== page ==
Real Fiction

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"The art of revenge, shot in real time!"
  • 2000
  • 1 hr 22 min
  • 5.9  (1,494)

Real Fiction is a South Korean crime thriller film released in 2000, directed and written by Kim Ki-duk. The film follows the story of a young man who enters into the underworld of crime in a desperate attempt to escape his mundane, hopeless life. The protagonist, known only as "Woo-sung," is a quiet, reserved person who leads an uneventful life. He works as a driving instructor, but his wages barely suffice for his basic needs. One day, Woo-sung meets a gambling addict known as "Kil-myung," who owes large sums of money to a loan shark. Kil-myung persuades Woo-sung to participate in a risky heist, in which they plan to steal a delivery truck loaded with expensive goods. Woo-sung, desperate for money, agrees.

The heist goes wrong, and Woo-sung ends up killing a guard. He flees the scene, hiding in an abandoned building with the stolen goods. However, the situation becomes even more complicated when he realizes that he has also stumbled upon a dead body lying in the same building.

As he tries to escape and evade the police, Woo-sung meets a prostitute known as "Rie." He reluctantly becomes involved with her, but the relationship becomes increasingly complex and volatile. Despite their conflicts, they form an unusual bond, and Rie, who also has a violent past, ends up helping Woo-sung hide from the police.

The film is an exploration of the darker side of human nature and the devastating consequences of desperation and greed. The story focuses on Woo-sung's character development, as he tries to come to terms with the consequences of his actions and find a way out of the dangerous situation that he has found himself in. The film also includes themes of love, redemption, and the search for meaning in a seemingly meaningless world.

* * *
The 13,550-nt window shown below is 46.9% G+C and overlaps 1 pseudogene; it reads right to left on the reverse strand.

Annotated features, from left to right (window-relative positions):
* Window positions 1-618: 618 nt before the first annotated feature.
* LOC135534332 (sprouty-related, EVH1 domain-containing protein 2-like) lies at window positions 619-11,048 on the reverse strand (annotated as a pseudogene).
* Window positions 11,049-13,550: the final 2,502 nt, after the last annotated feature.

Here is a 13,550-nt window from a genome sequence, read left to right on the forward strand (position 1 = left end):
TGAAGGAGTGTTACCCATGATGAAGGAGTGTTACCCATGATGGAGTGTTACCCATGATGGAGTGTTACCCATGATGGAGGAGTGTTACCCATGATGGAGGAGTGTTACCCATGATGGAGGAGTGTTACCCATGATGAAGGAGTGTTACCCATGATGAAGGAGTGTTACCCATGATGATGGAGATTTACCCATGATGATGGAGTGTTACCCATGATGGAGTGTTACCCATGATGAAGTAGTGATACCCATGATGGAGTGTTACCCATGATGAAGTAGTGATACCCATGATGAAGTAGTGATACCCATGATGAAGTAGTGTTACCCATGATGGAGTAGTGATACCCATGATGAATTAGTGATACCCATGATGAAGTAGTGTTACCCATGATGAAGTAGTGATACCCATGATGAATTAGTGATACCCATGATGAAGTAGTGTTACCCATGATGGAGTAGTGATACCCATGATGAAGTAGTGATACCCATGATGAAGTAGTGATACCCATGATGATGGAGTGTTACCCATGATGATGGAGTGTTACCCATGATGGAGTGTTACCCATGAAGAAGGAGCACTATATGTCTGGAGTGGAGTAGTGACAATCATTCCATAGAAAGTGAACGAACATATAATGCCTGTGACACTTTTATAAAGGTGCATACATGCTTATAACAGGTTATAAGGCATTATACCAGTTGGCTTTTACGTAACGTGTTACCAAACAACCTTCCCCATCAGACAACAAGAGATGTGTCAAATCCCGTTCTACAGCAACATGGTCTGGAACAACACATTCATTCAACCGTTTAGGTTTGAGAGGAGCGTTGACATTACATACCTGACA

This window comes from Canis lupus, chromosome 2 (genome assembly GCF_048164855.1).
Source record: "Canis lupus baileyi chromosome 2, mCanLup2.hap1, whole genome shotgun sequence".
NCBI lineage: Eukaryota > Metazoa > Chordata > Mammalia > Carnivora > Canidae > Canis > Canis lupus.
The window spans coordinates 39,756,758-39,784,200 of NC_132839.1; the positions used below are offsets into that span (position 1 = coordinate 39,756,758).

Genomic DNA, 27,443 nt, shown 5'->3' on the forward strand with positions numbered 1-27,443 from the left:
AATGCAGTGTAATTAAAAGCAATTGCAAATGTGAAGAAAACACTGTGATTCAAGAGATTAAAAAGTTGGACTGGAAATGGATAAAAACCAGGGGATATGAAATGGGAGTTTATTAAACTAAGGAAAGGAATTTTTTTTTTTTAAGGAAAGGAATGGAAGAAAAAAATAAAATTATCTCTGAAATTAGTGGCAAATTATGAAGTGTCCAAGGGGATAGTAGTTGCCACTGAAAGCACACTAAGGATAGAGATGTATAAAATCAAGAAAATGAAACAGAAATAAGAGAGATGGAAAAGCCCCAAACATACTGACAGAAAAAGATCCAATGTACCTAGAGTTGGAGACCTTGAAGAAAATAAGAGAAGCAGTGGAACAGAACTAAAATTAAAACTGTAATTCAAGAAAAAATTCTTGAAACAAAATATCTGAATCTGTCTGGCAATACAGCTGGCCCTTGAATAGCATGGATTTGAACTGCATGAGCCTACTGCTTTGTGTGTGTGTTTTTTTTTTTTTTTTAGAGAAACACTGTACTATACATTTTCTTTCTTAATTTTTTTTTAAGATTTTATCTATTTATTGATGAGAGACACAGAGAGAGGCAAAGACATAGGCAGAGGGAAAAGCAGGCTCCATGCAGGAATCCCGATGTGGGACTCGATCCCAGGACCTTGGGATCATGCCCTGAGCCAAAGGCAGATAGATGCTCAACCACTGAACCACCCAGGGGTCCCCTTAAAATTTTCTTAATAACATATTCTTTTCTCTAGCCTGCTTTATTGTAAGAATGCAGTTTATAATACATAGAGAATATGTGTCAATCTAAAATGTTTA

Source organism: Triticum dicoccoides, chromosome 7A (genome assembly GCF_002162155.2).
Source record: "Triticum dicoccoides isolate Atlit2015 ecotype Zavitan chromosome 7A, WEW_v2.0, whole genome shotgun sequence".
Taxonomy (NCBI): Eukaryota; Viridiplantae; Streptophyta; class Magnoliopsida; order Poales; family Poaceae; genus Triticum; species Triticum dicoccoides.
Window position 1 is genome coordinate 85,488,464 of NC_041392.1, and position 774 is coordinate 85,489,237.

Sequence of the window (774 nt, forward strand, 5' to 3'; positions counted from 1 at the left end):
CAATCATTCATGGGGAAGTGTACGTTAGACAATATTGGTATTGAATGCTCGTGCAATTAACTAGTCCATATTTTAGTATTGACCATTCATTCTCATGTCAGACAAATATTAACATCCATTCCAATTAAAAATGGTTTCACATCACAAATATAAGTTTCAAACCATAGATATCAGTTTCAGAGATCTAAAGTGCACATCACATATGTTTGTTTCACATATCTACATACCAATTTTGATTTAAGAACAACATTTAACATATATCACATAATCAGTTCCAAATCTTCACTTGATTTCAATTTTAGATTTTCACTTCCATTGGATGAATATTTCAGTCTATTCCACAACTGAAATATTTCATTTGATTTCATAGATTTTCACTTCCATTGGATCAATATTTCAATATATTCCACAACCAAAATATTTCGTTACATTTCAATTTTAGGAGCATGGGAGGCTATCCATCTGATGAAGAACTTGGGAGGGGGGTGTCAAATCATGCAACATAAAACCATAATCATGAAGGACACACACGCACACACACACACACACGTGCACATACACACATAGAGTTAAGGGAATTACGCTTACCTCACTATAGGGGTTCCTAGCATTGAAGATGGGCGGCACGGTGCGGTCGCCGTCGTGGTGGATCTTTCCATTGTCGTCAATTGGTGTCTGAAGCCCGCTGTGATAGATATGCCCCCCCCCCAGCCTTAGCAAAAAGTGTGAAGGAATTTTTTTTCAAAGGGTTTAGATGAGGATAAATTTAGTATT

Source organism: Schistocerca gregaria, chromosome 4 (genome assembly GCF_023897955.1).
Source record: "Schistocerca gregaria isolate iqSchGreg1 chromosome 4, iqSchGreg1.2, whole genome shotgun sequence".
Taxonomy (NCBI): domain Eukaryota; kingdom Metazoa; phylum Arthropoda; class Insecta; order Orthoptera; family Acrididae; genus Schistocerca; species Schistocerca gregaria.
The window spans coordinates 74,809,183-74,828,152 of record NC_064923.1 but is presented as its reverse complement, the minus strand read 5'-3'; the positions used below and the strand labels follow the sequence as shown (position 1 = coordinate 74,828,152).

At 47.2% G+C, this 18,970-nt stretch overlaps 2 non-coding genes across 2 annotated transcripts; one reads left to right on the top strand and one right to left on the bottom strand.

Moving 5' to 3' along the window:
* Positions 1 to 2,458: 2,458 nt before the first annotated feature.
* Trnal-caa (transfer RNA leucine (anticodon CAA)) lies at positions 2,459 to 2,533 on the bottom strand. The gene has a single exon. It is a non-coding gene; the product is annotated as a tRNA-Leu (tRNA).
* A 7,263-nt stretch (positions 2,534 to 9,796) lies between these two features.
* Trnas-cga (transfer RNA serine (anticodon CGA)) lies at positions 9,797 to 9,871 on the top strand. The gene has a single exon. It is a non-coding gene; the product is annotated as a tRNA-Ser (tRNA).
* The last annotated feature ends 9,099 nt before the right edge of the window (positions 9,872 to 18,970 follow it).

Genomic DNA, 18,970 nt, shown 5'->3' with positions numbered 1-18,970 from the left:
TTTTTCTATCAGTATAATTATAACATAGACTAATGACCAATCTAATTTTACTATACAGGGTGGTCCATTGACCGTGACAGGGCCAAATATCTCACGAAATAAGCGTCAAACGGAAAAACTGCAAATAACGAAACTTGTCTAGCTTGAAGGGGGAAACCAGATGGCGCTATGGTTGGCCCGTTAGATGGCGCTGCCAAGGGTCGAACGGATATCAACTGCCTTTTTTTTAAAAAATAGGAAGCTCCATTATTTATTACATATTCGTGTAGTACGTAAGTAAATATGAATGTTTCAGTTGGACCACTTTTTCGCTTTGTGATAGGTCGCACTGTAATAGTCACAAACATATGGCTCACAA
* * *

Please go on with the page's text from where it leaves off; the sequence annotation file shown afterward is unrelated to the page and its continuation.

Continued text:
Real Fiction's strengths lie in its exceptional cinematography, with scenes that are both haunting and beautiful. The movie was notable for its use of long takes, natural lighting, and minimal dialogue, which created a sense of realism and helped to immerse the audience in the story. Despite the lack of dialogue, the film is full of tension, suspense, and action, as the complex relationships between its three main characters develop.

The film delves into the psychology of its characters, and it is a showcase of both their strengths and their weaknesses. Ju Jin-mo, who played Woo-sung, delivered a nuanced performance that made his character's actions understandable and relatable. Yi-yeong Shim, who played Rie, portrayed an emotionally complex character who was both volatile and sympathetic. Min-seok Son, who played Kil-myung, initially appeared as a stereotypical crook but developed into an almost pitiful figure as the film progressed.

Real Fiction received critical acclaim upon its release, with many praising the film's direction, acting, and cinematography. The movie also won several awards, including Best Film and Best New Director at the Korean Association of Film Critics Awards. Today, it is considered a classic South Korean film and a must-see for lovers of independent cinema and crime thrillers.

In conclusion, Real Fiction is an excellent crime thriller that explores the darker side of human nature. It tells a story of desperation, greed, and love that captivates the audience with its exceptional cinematography and nuanced performances. The film is a must-see for lovers of independent cinema and crime thrillers, and it continues to be both relevant and thought-provoking almost two decades after its release.

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  • Release Date
  • Runtime
    1 hr 22 min
  • Language
  • IMDB Rating
    5.9  (1,494)